A new study published today (Wednesday 11 June) in The Lancet Psychiatry journal suggests that Time to Change, England’s mental health anti-stigma programme run by Mind and Rethink Mental Illness, is having a positive effect on public attitudes and that stigma and discrimination in relation to mental health might be more prevalent without the campaign.
New research released today (Wednesday 26 March) shows a shocking 93 per cent of people from Black and Minority Ethnic communities who have mental health problems face discrimination because of them (1).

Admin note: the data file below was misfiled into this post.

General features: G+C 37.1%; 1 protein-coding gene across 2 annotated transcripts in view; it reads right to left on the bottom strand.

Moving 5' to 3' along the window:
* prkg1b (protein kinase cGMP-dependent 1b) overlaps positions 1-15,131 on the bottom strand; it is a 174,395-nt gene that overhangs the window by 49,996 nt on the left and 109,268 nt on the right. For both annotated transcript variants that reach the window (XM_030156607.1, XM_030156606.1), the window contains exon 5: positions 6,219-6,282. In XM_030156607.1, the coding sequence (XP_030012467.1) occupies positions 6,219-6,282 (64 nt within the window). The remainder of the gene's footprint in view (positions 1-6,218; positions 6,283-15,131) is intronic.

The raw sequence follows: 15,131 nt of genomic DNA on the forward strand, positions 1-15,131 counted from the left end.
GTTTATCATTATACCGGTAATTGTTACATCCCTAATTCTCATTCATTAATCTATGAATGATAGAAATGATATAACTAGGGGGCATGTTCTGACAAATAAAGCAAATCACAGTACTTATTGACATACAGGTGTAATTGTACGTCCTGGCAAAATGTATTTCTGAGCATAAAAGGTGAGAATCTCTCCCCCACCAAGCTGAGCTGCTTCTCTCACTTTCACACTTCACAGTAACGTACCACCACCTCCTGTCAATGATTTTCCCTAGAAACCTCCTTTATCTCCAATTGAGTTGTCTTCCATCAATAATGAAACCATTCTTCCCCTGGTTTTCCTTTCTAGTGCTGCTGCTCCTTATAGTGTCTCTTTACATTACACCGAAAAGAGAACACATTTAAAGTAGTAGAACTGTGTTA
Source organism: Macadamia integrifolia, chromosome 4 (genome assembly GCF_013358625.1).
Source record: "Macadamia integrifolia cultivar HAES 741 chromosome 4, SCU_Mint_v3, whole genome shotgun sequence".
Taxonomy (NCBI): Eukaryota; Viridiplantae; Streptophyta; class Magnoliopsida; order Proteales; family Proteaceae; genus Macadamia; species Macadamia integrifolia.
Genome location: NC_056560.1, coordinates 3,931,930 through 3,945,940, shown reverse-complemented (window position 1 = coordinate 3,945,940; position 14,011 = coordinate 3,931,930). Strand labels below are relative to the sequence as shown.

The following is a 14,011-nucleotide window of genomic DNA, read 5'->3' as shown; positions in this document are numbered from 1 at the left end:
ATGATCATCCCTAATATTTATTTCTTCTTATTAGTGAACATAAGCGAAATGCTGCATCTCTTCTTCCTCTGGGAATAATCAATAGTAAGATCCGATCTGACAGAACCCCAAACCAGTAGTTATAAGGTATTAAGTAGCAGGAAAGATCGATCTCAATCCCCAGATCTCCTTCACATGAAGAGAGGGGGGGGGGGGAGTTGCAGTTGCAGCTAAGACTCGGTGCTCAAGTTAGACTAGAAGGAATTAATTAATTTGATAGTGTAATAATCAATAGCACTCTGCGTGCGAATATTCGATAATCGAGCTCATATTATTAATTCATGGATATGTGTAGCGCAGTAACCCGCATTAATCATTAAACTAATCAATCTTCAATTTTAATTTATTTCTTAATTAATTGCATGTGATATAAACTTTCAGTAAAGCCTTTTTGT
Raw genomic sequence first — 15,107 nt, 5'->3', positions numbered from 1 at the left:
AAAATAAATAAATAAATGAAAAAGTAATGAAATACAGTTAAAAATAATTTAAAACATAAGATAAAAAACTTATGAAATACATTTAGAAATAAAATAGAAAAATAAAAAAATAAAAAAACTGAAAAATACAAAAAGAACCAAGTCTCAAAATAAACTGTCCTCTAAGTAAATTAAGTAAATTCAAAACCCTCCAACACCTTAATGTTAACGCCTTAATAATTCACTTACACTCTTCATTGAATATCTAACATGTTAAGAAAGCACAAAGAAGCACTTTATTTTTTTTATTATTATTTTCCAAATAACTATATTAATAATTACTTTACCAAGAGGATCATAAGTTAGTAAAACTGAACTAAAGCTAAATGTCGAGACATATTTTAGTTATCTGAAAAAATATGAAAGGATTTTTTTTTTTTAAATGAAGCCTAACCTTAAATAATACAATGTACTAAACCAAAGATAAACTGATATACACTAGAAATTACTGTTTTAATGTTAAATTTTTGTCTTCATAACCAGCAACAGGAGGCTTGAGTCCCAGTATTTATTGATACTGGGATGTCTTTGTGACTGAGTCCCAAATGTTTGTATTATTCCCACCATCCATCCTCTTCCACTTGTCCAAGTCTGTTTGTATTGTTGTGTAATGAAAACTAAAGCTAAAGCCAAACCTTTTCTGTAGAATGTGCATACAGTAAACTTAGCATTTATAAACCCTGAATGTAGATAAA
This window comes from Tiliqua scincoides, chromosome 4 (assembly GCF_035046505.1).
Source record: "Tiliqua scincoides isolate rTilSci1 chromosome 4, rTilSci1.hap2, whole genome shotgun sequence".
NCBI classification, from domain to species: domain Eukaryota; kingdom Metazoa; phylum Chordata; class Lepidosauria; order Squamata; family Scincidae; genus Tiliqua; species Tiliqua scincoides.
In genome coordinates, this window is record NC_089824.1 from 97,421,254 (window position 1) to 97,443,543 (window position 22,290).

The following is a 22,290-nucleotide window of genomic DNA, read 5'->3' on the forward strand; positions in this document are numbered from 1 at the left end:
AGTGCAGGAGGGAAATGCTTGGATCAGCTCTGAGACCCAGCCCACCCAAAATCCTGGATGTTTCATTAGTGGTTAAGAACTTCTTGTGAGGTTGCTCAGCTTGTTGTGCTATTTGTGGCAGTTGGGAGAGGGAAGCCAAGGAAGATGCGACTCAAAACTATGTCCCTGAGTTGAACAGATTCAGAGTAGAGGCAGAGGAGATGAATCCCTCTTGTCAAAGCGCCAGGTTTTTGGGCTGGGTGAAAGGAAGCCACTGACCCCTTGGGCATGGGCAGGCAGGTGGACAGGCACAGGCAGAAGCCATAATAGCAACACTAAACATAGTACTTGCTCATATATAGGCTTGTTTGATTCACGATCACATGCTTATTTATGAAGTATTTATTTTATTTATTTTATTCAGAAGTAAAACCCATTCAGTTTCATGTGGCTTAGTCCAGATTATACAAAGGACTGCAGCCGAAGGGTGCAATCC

The report shows people are trying to cope with discrimination across various areas of life, such as finding and keeping a job, relationships and friendships, and social life; and suggests that people from Black and Minority Ethnic communities are facing discrimination in double the number of areas as the wider population.
The number of us taking the time to sit and chat with someone close is dwindling, according to new research from the mental health anti-stigma programme Time to Change, which shows that two thirds of people (66%)1 admit they should talk to family and friends more often than they currently do.
The findings are released today - on the first ever national Time to Talk Day (6 February) which aims to spark one million conversations about mental health.